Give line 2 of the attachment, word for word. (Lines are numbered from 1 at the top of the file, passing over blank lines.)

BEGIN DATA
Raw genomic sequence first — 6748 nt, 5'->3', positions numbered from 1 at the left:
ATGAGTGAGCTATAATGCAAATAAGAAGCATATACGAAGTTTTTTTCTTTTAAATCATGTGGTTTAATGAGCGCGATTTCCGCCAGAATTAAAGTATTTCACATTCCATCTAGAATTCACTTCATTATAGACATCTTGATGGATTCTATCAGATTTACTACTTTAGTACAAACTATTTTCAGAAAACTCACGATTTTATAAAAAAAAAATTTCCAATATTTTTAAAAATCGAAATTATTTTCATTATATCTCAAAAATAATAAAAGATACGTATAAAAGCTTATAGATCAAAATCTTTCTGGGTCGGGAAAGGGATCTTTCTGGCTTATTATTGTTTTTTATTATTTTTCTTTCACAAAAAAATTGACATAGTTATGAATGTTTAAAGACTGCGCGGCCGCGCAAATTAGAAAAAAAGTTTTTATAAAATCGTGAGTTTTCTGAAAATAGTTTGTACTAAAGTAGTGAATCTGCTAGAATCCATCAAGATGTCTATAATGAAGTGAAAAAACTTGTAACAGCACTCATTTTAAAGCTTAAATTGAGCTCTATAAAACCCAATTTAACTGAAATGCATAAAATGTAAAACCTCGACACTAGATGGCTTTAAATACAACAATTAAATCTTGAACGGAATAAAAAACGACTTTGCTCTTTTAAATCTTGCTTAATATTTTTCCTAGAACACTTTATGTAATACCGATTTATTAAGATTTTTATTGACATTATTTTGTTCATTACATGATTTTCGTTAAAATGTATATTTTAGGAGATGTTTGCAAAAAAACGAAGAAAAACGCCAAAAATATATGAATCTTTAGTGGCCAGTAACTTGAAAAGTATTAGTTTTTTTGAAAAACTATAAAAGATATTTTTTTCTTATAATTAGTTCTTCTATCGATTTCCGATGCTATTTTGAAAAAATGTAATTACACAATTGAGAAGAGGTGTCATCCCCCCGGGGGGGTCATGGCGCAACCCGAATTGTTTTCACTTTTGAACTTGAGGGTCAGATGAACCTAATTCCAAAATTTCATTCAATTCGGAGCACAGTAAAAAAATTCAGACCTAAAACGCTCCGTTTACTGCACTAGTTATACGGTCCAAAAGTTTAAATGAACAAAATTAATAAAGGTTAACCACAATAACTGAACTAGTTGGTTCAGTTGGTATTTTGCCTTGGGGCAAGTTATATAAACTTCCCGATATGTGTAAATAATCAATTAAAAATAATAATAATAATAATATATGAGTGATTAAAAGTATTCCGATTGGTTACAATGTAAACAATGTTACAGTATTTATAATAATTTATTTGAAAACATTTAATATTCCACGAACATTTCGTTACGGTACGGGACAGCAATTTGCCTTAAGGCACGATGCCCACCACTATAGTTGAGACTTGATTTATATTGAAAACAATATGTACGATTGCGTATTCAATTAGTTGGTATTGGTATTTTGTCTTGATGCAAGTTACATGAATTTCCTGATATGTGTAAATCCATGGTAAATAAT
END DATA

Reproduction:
ATGAGTGAGCTATAATGCAAATAAGAAGCATATACGAAGTTTTTTTCTTTTAAATCATGTGGTTTAATGAGCGCGATTTCCGCCAGAATTAAAGTATTTCACATTCCATCTAGAATTCACTTCATTATAGACATCTTGATGGATTCTATCAGATTTACTACTTTAGTACAAACTATTTTCAGAAAACTCACGATTTTATAAAAAAAAAATTTCCAATATTTTTAAAAATCGAAATTATTTTCATTATATCTCAAAAATAATAAAAGATACGTATAAAAGCTTATAGATCAAAATCTTTCTGGGTCGGGAAAGGGATCTTTCTGGCTTATTATTGTTTTTTATTATTTTTCTTTCACAAAAAAATTGACATAGTTATGAATGTTTAAAGACTGCGCGGCCGCGCAAATTAGAAAAAAAGTTTTTATAAAATCGTGAGTTTTCTGAAAATAGTTTGTACTAAAGTAGTGAATCTGCTAGAATCCATCAAGATGTCTATAATGAAGTGAAAAAACTTGTAACAGCACTCATTTTAAAGCTTAAATTGAGCTCTATAAAACCCAATTTAACTGAAATGCATAAAATGTAAAACCTCGACACTAGATGGCTTTAAATACAACAATTAAATCTTGAACGGAATAAAAAACGACTTTGCTCTTTTAAATCTTGCTTAATATTTTTCCTAGAACACTTTATGTAATACCGATTTATTAAGATTTTTATTGACATTATTTTGTTCATTACATGATTTTCGTTAAAATGTATATTTTAGGAGATGTTTGCAAAAAAACGAAGAAAAACGCCAAAAATATATGAATCTTTAGTGGCCAGTAACTTGAAAAGTATTAGTTTTTTTGAAAAACTATAAAAGATATTTTTTTCTTATAATTAGTTCTTCTATCGATTTCCGATGCTATTTTGAAAAAATGTAATTACACAATTGAGAAGAGGTGTCATCCCCCCGGGGGGGTCATGGCGCAACCCGAATTGTTTTCACTTTTGAACTTGAGGGTCAGATGAACCTAATTCCAAAATTTCATTCAATTCGGAGCACAGTAAAAAAATTCAGACCTAAAACGCTCCGTTTACTGCACTAGTTATACGGTCCAAAAGTTTAAATGAACAAAATTAATAAAGGTTAACCACAATAACTGAACTAGTTGGTTCAGTTGGTATTTTGCCTTGGGGCAAGTTATATAAACTTCCCGATATGTGTAAATAATCAATTAAAAATAATAATAATAATAATATATGAGTGATTAAAAGTATTCCGATTGGTTACAATGTAAACAATGTTACAGTATTTATAATAATTTATTTGAAAACATTTAATATTCCACGAACATTTCGTTACGGTACGGGACAGCAATTTGCCTTAAGGCACGATGCCCACCACTATAGTTGAGACTTGATTTATATTGAAAACAATATGTACGATTGCGTATTCAATTAGTTGGTATTGGTATTTTGTCTTGATGCAAGTTACATGAATTTCCTGATATGTGTAAATCCATGGTAAATAAT